YEG—the little group that could
Mentored by two RMM teaching professionals, Jillian Rahm and Katia Chapman, and two Sullivan County Community College interns, YEG members learn life skills, nurture design inspiration, hone their crafts and develop exemplary sales, marketing, advertising and accounting practices while generating income for YEG and receiving a salary for their work. There are also frequent opportunities for instruction from notable guest artists, social activists and successful business people. And, to counter the isolation and scarcity of rural life, there are regular trips to urban centers like New York City and Boston. At least two trips to New York City are planned for later this month, one to scout new trends in style and design and one to attend the year’s largest RMM fundraiser—a dinner at Riverside Church on April 25. A five-day trip to Boston is planned as the end-of-year trip.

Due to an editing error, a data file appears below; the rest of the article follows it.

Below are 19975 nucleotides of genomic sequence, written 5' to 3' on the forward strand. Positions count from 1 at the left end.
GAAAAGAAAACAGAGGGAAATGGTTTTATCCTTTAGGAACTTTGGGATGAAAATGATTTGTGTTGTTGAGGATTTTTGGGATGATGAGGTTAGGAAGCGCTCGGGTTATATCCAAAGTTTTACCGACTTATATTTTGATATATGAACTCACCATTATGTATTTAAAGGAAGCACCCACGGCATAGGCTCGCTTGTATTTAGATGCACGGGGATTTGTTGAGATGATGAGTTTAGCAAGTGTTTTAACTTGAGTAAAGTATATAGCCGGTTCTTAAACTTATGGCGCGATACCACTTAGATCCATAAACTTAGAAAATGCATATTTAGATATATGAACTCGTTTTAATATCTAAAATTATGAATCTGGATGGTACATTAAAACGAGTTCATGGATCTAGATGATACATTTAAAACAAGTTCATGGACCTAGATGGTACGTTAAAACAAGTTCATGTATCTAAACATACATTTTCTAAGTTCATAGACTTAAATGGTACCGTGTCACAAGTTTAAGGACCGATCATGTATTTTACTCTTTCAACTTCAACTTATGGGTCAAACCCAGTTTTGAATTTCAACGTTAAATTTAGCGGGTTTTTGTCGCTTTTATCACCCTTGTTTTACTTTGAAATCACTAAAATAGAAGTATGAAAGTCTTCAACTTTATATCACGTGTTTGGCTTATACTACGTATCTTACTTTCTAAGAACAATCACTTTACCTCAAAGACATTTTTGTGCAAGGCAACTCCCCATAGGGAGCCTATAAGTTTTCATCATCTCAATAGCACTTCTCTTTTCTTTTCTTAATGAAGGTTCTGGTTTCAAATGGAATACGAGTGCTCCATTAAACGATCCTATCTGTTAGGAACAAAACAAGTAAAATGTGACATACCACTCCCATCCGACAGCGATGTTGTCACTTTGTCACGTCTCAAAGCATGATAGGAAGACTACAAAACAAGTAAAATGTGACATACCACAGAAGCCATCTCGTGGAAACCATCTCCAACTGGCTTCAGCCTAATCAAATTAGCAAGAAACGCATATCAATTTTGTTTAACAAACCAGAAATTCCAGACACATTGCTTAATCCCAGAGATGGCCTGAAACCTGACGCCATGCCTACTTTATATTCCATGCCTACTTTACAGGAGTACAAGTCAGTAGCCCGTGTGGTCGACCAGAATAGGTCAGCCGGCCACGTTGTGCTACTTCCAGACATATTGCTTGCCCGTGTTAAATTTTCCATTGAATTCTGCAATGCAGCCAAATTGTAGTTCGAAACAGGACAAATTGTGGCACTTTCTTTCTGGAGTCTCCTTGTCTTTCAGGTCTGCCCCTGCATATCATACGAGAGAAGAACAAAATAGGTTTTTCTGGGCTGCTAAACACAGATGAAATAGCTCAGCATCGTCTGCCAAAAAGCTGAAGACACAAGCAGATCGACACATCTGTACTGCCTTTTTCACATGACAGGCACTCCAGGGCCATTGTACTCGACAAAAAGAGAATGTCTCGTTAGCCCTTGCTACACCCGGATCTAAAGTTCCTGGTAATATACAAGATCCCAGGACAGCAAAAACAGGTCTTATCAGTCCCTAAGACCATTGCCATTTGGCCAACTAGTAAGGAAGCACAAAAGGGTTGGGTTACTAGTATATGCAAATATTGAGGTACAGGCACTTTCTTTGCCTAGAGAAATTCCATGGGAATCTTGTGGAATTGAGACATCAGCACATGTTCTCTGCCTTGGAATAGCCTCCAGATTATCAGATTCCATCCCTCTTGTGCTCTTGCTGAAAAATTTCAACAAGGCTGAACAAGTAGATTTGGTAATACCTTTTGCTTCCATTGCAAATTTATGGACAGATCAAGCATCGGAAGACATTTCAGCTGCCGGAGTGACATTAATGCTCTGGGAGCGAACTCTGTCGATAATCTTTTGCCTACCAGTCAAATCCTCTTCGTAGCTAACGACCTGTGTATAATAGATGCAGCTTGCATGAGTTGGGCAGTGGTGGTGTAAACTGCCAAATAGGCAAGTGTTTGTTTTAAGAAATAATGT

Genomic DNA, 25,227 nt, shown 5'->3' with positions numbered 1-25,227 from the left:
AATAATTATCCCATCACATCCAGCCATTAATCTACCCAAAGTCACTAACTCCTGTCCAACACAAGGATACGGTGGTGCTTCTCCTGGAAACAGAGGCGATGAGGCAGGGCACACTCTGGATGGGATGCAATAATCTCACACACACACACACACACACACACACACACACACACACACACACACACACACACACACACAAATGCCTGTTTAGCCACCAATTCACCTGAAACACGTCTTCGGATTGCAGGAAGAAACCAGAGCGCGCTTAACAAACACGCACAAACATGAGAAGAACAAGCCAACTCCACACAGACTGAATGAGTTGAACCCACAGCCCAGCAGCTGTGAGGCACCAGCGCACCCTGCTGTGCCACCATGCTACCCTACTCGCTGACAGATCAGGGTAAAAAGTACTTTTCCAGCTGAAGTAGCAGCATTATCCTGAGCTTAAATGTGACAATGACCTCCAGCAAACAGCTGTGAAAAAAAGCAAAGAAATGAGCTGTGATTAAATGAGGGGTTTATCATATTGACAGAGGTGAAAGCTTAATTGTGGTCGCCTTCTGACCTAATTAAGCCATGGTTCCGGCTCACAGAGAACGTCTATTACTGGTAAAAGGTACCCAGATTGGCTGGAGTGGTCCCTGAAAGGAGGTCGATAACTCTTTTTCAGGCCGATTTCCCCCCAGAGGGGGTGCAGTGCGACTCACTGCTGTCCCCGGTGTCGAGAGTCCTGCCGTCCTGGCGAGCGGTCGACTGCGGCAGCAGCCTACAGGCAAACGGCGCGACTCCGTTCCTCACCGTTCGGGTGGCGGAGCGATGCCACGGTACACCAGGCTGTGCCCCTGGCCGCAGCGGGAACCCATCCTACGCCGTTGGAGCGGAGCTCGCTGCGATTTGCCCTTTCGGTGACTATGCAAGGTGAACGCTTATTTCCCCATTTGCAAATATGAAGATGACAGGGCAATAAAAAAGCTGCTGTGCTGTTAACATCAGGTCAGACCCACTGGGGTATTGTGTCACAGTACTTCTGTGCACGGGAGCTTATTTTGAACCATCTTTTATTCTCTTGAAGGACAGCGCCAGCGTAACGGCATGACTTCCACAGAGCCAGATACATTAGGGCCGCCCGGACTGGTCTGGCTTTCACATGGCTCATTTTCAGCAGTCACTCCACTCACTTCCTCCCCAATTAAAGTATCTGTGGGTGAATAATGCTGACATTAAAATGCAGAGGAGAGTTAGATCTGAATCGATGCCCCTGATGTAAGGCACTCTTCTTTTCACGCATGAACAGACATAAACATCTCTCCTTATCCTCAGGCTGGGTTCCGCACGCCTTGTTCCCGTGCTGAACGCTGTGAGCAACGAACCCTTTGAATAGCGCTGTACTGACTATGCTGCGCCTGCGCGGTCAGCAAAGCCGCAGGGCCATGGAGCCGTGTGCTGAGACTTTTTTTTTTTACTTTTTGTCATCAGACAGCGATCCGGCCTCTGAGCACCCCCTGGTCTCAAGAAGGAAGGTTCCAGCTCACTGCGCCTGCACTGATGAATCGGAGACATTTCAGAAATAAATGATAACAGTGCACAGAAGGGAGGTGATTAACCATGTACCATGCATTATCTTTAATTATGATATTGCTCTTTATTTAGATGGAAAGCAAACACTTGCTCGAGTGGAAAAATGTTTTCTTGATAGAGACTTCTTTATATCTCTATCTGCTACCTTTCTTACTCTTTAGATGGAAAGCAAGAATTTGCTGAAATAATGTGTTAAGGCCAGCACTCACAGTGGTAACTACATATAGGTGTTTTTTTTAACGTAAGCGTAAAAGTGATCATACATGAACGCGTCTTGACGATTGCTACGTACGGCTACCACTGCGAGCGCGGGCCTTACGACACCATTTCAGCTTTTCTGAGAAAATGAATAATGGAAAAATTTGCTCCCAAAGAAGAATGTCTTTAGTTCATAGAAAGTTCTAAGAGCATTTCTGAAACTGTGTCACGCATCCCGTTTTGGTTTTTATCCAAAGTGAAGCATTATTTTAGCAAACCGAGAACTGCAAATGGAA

But, for all of its successes, YEG faces continuing challenges. Its foremost current challenge is lack of usable space. For the whole of its existence, YEG has been renting meeting room and studio space from First Presbyterian Church. The two rooms are barely large enough to support present YEG activities; in fact, during the warm months, most craft work is performed on the church lawn. Through a stroke of luck, a sound Liberty storefront building has been identified as a property ideal for YEG’s permanent housing. The purchase of this property would benefit Main Street Liberty merchants and permit YEG to expand its outreach. Although the parties involved in the prospective transaction concede that it’s a good deal all around, YEG must be creative to find adequate funding. For now, it remains on the drawing board.
For more information about YEG and RMM, or to register for the fundraising dinner at Riverside Church on April 25, visit www.ruralmigrantministry.org. To order Basement Bags, see www.ruralmigrantministry.org/youtheconomicgroup.html.